By: David Nather
June 19, 2014
Former President Bill Clinton said Thursday that helping the middle class is more important than reducing income inequality -- a rebuke to populist Democrats that could have repercussions if Hillary Clinton runs for president in 2016.
In a speech at the centrist Hamilton Project that focused on anti-poverty policies, Clinton insisted he didn't object to President Barack Obama's focus on fighting income inequality, or to higher taxes for upper-income people. But he said most Americans are more worried about their own incomes than how much rich people are earning.
"You are not going to get rid of poverty until you get rid of middle-class stagnation. Poor people have got to have someplace to move up to," Clinton said. "And the absence of social mobility is a far bigger problem than income inequality."
"Americans don't resent other people's successes -- what they resent is not having a fair chance," Clinton said.
His statement came at the end of an hour-long speech on anti-poverty policies proposed by the think tank, and it has special significance because Hillary Clinton would have to navigate the divide between different factions of Democrats on income issues if she runs in 2016.
Some populist Democrats, such as New York mayor Bill de Blasio and Sen. Elizabeth Warren of Massachusetts, have put a greater focus on reducing the growing gap between wealthy Americans and everyone else. And Hillary Clinton herself has been talking more about inequality lately. She referred to the "cancer of inequality" in a Facebook video to promote her book, "Hard Choices," and she gave an entire speech on the subject to the New America Foundation this spring.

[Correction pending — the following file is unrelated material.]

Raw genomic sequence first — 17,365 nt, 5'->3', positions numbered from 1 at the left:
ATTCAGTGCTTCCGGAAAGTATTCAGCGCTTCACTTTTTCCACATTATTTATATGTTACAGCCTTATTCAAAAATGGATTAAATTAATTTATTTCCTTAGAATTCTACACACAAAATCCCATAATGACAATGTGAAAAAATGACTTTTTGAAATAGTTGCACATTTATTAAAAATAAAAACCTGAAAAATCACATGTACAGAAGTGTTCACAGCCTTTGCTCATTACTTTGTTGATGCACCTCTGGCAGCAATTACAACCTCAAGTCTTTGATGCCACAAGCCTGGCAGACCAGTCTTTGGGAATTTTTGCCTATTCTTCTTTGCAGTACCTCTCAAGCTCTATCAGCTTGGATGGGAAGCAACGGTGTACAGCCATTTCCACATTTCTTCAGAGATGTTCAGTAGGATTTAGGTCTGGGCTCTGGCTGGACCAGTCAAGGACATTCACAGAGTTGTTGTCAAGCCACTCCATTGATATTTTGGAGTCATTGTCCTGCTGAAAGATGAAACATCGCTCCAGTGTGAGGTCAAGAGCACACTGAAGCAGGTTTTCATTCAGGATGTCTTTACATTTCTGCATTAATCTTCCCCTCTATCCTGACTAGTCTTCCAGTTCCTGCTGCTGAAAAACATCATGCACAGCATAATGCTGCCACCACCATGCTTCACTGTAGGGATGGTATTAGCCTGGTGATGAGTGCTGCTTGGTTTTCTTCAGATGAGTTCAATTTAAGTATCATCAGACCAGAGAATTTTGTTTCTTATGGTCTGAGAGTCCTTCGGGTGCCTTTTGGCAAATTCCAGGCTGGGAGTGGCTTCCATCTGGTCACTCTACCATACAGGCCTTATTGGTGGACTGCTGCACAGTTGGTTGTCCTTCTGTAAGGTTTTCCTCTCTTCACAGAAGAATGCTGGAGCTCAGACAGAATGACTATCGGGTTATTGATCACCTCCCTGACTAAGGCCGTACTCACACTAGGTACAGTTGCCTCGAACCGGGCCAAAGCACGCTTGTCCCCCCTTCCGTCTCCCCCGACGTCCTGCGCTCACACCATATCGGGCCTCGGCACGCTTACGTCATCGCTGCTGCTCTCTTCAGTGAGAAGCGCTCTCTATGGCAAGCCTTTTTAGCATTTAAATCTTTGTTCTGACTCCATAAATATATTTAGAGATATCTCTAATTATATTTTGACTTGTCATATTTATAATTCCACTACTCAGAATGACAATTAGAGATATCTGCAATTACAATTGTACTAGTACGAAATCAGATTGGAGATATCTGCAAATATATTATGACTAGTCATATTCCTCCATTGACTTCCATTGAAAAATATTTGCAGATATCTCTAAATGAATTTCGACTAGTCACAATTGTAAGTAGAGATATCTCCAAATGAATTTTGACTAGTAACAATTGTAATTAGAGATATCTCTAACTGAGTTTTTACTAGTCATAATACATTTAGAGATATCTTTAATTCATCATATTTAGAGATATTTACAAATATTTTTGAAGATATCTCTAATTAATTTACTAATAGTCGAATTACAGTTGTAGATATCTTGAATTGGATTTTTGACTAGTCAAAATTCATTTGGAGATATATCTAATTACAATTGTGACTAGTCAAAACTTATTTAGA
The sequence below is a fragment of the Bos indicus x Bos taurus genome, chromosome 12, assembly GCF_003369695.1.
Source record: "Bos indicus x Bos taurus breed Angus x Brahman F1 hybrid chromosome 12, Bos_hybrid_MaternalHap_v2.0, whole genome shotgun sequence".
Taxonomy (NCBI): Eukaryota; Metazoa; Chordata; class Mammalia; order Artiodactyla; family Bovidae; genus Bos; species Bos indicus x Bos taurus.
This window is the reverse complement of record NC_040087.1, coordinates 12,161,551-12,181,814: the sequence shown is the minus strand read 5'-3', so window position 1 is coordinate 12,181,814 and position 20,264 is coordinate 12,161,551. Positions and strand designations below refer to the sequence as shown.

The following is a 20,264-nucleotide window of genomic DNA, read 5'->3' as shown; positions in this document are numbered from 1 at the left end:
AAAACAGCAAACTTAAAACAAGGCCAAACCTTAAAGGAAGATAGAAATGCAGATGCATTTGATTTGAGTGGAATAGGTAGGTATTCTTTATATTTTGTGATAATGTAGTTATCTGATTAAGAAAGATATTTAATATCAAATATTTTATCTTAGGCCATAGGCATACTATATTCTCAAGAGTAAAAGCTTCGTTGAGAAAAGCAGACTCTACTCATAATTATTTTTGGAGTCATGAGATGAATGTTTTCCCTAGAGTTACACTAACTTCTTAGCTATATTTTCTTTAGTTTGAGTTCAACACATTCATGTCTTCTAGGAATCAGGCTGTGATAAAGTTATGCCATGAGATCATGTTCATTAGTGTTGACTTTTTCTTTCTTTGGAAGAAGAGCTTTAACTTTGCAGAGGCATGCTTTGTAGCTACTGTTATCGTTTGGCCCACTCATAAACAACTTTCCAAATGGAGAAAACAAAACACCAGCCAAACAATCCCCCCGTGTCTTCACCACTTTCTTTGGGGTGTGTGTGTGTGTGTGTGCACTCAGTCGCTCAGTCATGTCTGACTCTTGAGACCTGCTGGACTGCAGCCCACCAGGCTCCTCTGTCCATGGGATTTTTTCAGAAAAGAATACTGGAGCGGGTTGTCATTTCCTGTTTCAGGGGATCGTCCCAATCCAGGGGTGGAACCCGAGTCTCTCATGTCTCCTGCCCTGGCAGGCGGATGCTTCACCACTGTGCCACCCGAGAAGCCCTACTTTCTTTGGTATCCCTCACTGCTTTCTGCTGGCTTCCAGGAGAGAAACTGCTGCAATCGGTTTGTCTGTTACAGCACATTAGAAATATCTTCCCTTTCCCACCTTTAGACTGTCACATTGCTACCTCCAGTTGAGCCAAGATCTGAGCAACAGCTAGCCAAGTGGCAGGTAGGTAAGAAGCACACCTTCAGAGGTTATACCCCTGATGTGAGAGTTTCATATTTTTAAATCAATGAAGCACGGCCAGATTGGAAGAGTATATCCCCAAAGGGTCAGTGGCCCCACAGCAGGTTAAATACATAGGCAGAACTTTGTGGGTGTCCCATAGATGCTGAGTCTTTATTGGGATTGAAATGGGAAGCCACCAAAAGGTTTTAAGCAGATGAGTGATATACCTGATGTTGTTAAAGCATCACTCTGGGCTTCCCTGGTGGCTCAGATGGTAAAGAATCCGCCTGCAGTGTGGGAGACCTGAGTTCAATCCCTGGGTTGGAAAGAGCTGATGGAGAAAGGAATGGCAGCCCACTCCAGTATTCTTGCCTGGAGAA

But other Democrats -- including the centrist Third Way and Democratic strategist James Carville, the former Clinton adviser -- say that focus is misplaced, because most Americans don't resent rich people's incomes and would rather just earn more money themselves.
The former president sided with the second camp in his remarks Thursday. He stressed, however, that he was not rebuking Obama's policies: "I've got no problem with any of that. We should pay more taxes, those of us in high income groups."
Still, he said, "we should try to create a world in which everyone can be proud to pay taxes because they have good incomes, and they can take care of their kids, and they know what the money is buying, and it's buying a return of the American Dream."